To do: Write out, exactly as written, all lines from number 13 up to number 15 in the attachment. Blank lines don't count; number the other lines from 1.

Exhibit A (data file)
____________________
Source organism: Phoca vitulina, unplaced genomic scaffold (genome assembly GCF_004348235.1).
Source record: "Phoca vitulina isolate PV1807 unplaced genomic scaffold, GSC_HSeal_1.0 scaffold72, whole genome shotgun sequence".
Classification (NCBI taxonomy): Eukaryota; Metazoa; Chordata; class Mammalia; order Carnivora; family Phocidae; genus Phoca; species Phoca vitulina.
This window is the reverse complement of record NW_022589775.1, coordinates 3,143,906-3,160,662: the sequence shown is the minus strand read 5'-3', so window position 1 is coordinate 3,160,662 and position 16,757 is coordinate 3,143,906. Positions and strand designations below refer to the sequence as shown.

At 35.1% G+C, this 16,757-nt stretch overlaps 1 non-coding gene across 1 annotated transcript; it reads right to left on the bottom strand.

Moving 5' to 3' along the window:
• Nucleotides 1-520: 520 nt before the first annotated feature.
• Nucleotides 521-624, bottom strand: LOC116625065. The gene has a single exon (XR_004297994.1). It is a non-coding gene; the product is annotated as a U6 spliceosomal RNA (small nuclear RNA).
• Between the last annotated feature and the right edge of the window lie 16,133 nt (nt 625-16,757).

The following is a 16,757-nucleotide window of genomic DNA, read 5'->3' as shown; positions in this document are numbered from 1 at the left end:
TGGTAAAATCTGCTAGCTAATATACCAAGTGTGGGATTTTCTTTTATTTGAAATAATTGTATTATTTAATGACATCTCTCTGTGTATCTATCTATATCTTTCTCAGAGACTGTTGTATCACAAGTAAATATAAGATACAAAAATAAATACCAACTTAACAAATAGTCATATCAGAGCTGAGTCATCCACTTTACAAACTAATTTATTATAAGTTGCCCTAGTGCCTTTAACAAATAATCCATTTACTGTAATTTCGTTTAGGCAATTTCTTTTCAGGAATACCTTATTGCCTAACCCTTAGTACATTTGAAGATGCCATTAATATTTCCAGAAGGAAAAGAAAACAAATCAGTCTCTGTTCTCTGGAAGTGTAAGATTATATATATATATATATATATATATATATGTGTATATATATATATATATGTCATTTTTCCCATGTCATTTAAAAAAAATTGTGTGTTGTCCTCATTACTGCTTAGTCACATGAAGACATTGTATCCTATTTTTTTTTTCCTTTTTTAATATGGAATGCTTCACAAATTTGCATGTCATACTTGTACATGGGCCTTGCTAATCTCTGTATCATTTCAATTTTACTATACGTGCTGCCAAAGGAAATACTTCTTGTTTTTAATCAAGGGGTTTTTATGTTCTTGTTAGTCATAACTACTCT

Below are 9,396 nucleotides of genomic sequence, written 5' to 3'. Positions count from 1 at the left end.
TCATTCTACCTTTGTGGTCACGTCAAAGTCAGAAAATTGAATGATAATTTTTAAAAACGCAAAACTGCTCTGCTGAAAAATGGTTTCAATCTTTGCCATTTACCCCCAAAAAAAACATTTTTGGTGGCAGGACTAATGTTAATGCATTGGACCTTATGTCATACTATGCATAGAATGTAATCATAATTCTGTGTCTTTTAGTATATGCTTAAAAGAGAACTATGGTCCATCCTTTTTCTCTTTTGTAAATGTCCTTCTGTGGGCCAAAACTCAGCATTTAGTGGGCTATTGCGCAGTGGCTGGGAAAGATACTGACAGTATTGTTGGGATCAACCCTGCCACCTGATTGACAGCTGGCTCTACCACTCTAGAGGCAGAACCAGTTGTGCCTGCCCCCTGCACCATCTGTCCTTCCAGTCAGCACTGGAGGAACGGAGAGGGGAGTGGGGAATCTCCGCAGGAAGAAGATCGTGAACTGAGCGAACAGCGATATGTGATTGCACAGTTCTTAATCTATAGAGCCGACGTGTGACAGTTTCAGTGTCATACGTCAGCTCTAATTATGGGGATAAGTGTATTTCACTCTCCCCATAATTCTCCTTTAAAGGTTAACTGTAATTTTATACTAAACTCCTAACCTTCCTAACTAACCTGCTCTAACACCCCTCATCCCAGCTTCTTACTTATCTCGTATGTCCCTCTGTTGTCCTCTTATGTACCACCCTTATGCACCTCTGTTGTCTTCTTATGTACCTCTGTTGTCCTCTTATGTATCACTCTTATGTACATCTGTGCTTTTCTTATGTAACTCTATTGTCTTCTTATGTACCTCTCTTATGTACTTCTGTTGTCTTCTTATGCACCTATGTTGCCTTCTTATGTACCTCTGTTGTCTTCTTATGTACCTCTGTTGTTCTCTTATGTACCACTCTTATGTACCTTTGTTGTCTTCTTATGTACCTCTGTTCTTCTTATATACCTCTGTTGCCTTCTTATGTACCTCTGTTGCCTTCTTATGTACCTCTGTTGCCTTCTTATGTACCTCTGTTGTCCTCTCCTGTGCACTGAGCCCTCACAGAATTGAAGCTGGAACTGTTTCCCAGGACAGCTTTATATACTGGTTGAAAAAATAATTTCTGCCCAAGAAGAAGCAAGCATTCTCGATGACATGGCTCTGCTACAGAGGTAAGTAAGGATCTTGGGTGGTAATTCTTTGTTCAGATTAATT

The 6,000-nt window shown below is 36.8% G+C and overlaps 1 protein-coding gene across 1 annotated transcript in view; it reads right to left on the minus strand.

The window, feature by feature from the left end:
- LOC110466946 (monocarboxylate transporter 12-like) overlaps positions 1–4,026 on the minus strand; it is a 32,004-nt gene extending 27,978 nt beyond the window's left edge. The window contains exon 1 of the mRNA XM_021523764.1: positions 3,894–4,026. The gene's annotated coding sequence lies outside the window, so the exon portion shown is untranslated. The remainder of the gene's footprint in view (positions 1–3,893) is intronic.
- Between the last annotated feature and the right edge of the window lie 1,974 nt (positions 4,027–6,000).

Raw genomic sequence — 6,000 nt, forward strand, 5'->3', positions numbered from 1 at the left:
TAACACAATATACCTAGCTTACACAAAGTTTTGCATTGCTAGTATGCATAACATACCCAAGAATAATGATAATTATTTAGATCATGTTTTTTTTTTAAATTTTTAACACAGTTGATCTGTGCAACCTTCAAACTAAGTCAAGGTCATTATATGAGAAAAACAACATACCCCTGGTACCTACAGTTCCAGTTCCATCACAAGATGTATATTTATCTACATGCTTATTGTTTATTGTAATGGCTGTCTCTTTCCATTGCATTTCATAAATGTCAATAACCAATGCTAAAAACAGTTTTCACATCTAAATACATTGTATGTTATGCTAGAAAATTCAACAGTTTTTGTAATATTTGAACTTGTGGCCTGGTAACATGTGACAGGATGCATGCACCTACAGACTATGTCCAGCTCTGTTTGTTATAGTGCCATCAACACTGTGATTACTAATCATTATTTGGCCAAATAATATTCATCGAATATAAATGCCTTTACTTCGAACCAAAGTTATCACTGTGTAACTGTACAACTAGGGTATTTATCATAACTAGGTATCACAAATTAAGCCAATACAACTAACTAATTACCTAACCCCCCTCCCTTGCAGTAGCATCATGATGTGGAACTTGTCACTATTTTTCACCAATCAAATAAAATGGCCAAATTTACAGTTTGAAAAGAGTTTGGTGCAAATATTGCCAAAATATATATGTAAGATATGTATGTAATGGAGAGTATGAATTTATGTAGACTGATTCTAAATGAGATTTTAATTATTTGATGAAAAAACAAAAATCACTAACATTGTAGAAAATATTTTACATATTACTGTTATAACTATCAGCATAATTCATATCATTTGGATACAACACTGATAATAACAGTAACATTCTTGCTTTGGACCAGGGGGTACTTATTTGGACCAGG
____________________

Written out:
TCATTCTACCTTTGTGGTCACGTCAAAGTCAGAAAATTGAATGATAATTTTTAAAAACGCAAAACTGCTCTGCTGAAAAATGGTTTCAATCTTTGCCATTTACCCCCAAAAAAAACATTTTTGGTGGCAGGACTAATGTTAATGCATTGGACCTTATGTCATACTATGCATAGAATGTAATCATAATTCTGTGTCTTTTAGTATATGCTTAAAAGAGAACTATGGTCCATCCTTTTTCTCTTTTGTAAATGTCCTTCTGTGGGCCAAAACTCAGCATTTAGTGGGCTATTGCGCAGTGGCTGGGAAAGATACTGACAGTATTGTTGGGATCAACCCTGCCACCTGATTGACAGCTGGCTCTACCACTCTAGAGGCAGAACCAGTTGTGCCTGCCCCCTGCACCATCTGTCCTTCCAGTCAGCACTGGAGGAACGGAGAGGGGAGTGGGGAATCTCCGCAGGAAGAAGATCGTGAACTGAGCGAACAGCGATATGTGATTGCACAGTTCTTAATCTATAGAGCCGACGTGTGACAGTTTCAGTGTCATACGTCAGCTCTAATTATGGGGATAAGTGTATTTCACTCTCCCCATAATTCTCCTTTAAAGGTTAACTGTAATTTTATACTAAACTCCTAACCTTCCTAACTAACCTGCTCTAACACCCCTCATCCCAGCTTCTTACTTATCTCGTATGTCCCTCTGTTGTCCTCTTATGTACCACCCTTATGCACCTCTGTTGTCTTCTTATGTACCTCTGTTGTCCTCTTATGTATCACTCTTATGTACATCTGTGCTTTTCTTATGTAACTCTATTGTCTTCTTATGTACCTCTCTTATGTACTTCTGTTGTCTTCTTATGCACCTATGTTGCCTTCTTATGTACCTCTGTTGTCTTCTTATGTACCTCTGTTGTTCTCTTATGTACCACTCTTATGTACCTTTGTTGTCTTCTTATGTACCTCTGTTCTTCTTATATACCTCTGTTGCCTTCTTATGTACCTCTGTTGCCTTCTTATGTACCTCTGTTGCCTTCTTATGTACCTCTGTTGTCCTCTCCTGTGCACTGAGCCCTCACAGAATTGAAGCTGGAACTGTTTCCCAGGACAGCTTTATATACTGGTTGAAAAAATAATTTCTGCCCAAGAAGAAGCAAGCATTCTCGATGACATGGCTCTGCTACAGAGGTAAGTAAGGATCTTGGGTGGTAATTCTTTGTTCAGATTAATT

The 6,000-nt window shown below is 36.8% G+C and overlaps 1 protein-coding gene across 1 annotated transcript in view; it reads right to left on the minus strand.

The window, feature by feature from the left end: